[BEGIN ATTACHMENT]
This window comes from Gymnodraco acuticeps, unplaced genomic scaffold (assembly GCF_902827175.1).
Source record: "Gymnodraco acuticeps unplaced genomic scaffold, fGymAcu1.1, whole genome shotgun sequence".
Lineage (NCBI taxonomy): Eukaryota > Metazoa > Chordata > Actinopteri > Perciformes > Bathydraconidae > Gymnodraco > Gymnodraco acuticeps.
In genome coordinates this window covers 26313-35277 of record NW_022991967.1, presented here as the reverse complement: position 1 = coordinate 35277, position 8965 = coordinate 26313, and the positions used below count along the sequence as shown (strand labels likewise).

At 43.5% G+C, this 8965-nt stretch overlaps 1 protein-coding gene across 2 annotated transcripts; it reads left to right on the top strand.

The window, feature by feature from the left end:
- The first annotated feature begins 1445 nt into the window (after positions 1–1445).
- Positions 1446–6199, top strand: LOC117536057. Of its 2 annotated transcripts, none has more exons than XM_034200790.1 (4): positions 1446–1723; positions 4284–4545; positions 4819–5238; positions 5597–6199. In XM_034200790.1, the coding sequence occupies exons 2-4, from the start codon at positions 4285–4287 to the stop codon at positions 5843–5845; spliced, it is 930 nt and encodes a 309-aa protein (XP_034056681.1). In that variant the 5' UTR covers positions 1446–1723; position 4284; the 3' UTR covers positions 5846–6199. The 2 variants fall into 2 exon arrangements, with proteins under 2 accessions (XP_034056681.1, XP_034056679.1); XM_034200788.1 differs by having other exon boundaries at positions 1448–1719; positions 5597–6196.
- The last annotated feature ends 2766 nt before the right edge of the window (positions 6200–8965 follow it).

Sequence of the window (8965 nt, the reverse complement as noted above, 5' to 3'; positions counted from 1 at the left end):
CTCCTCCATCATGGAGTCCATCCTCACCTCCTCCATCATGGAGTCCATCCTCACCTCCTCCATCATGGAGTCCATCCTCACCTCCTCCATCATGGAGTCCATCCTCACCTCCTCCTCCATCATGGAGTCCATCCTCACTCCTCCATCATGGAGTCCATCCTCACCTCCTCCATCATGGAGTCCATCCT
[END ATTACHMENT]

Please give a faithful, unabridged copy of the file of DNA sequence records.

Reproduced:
This window comes from Gymnodraco acuticeps, unplaced genomic scaffold (assembly GCF_902827175.1).
Source record: "Gymnodraco acuticeps unplaced genomic scaffold, fGymAcu1.1, whole genome shotgun sequence".
Lineage (NCBI taxonomy): Eukaryota > Metazoa > Chordata > Actinopteri > Perciformes > Bathydraconidae > Gymnodraco > Gymnodraco acuticeps.
In genome coordinates this window covers 26313-35277 of record NW_022991967.1, presented here as the reverse complement: position 1 = coordinate 35277, position 8965 = coordinate 26313, and the positions used below count along the sequence as shown (strand labels likewise).

At 43.5% G+C, this 8965-nt stretch overlaps 1 protein-coding gene across 2 annotated transcripts; it reads left to right on the top strand.

The window, feature by feature from the left end:
- The first annotated feature begins 1445 nt into the window (after positions 1–1445).
- Positions 1446–6199, top strand: LOC117536057. Of its 2 annotated transcripts, none has more exons than XM_034200790.1 (4): positions 1446–1723; positions 4284–4545; positions 4819–5238; positions 5597–6199. In XM_034200790.1, the coding sequence occupies exons 2-4, from the start codon at positions 4285–4287 to the stop codon at positions 5843–5845; spliced, it is 930 nt and encodes a 309-aa protein (XP_034056681.1). In that variant the 5' UTR covers positions 1446–1723; position 4284; the 3' UTR covers positions 5846–6199. The 2 variants fall into 2 exon arrangements, with proteins under 2 accessions (XP_034056681.1, XP_034056679.1); XM_034200788.1 differs by having other exon boundaries at positions 1448–1719; positions 5597–6196.
- The last annotated feature ends 2766 nt before the right edge of the window (positions 6200–8965 follow it).

Sequence of the window (8965 nt, the reverse complement as noted above, 5' to 3'; positions counted from 1 at the left end):
CTCCTCCATCATGGAGTCCATCCTCACCTCCTCCATCATGGAGTCCATCCTCACCTCCTCCATCATGGAGTCCATCCTCACCTCCTCCATCATGGAGTCCATCCTCACCTCCTCCTCCATCATGGAGTCCATCCTCACTCCTCCATCATGGAGTCCATCCTCACCTCCTCCATCATGGAGTCCATCCT